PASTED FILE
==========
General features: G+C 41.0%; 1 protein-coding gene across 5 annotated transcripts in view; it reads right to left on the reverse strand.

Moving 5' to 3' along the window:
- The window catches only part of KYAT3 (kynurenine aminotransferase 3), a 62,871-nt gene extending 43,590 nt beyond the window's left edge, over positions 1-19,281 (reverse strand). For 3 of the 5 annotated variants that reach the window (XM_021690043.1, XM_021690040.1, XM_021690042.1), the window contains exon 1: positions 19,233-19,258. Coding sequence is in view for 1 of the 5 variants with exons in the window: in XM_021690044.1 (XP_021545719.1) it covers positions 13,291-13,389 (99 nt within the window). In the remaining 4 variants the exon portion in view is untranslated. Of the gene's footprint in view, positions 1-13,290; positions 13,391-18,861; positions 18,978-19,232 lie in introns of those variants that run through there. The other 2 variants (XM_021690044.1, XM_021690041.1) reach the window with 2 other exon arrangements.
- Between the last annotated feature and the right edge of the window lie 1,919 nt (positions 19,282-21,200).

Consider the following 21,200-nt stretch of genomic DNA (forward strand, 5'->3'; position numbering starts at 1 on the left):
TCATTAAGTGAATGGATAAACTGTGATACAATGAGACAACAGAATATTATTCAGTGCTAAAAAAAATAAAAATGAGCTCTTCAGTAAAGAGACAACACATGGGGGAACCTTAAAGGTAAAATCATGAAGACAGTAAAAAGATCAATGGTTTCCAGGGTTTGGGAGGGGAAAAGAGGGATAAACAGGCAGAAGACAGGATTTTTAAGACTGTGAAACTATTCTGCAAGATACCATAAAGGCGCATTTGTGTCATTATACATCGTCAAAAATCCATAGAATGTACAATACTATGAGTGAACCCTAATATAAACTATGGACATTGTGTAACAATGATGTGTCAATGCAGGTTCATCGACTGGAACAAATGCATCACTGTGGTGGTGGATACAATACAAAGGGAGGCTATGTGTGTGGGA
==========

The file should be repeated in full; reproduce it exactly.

General features: G+C 41.0%; 1 protein-coding gene across 5 annotated transcripts in view; it reads right to left on the reverse strand.

Moving 5' to 3' along the window:
- The window catches only part of KYAT3 (kynurenine aminotransferase 3), a 62,871-nt gene extending 43,590 nt beyond the window's left edge, over positions 1-19,281 (reverse strand). For 3 of the 5 annotated variants that reach the window (XM_021690043.1, XM_021690040.1, XM_021690042.1), the window contains exon 1: positions 19,233-19,258. Coding sequence is in view for 1 of the 5 variants with exons in the window: in XM_021690044.1 (XP_021545719.1) it covers positions 13,291-13,389 (99 nt within the window). In the remaining 4 variants the exon portion in view is untranslated. Of the gene's footprint in view, positions 1-13,290; positions 13,391-18,861; positions 18,978-19,232 lie in introns of those variants that run through there. The other 2 variants (XM_021690044.1, XM_021690041.1) reach the window with 2 other exon arrangements.
- Between the last annotated feature and the right edge of the window lie 1,919 nt (positions 19,282-21,200).

Consider the following 21,200-nt stretch of genomic DNA (forward strand, 5'->3'; position numbering starts at 1 on the left):
TCATTAAGTGAATGGATAAACTGTGATACAATGAGACAACAGAATATTATTCAGTGCTAAAAAAAATAAAAATGAGCTCTTCAGTAAAGAGACAACACATGGGGGAACCTTAAAGGTAAAATCATGAAGACAGTAAAAAGATCAATGGTTTCCAGGGTTTGGGAGGGGAAAAGAGGGATAAACAGGCAGAAGACAGGATTTTTAAGACTGTGAAACTATTCTGCAAGATACCATAAAGGCGCATTTGTGTCATTATACATCGTCAAAAATCCATAGAATGTACAATACTATGAGTGAACCCTAATATAAACTATGGACATTGTGTAACAATGATGTGTCAATGCAGGTTCATCGACTGGAACAAATGCATCACTGTGGTGGTGGATACAATACAAAGGGAGGCTATGTGTGTGGGA